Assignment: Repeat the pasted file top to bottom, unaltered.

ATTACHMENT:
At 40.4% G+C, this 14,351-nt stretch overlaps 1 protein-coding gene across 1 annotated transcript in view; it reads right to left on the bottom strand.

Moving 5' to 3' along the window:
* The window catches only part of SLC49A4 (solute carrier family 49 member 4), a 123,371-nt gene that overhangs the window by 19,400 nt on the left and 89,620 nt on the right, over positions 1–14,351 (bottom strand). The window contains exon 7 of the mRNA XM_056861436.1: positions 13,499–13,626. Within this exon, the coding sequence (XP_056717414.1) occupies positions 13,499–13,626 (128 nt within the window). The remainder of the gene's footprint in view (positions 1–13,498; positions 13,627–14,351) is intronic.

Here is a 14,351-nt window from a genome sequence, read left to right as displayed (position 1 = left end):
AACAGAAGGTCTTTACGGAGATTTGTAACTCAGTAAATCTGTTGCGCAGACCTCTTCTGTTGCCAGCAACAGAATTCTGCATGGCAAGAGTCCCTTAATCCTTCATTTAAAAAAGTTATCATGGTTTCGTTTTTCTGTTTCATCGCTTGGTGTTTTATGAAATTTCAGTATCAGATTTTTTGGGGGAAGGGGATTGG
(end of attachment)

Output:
At 40.4% G+C, this 14,351-nt stretch overlaps 1 protein-coding gene across 1 annotated transcript in view; it reads right to left on the bottom strand.

Moving 5' to 3' along the window:
* The window catches only part of SLC49A4 (solute carrier family 49 member 4), a 123,371-nt gene that overhangs the window by 19,400 nt on the left and 89,620 nt on the right, over positions 1–14,351 (bottom strand). The window contains exon 7 of the mRNA XM_056861436.1: positions 13,499–13,626. Within this exon, the coding sequence (XP_056717414.1) occupies positions 13,499–13,626 (128 nt within the window). The remainder of the gene's footprint in view (positions 1–13,498; positions 13,627–14,351) is intronic.

Here is a 14,351-nt window from a genome sequence, read left to right as displayed (position 1 = left end):
AACAGAAGGTCTTTACGGAGATTTGTAACTCAGTAAATCTGTTGCGCAGACCTCTTCTGTTGCCAGCAACAGAATTCTGCATGGCAAGAGTCCCTTAATCCTTCATTTAAAAAAGTTATCATGGTTTCGTTTTTCTGTTTCATCGCTTGGTGTTTTATGAAATTTCAGTATCAGATTTTTTGGGGGAAGGGGATTGG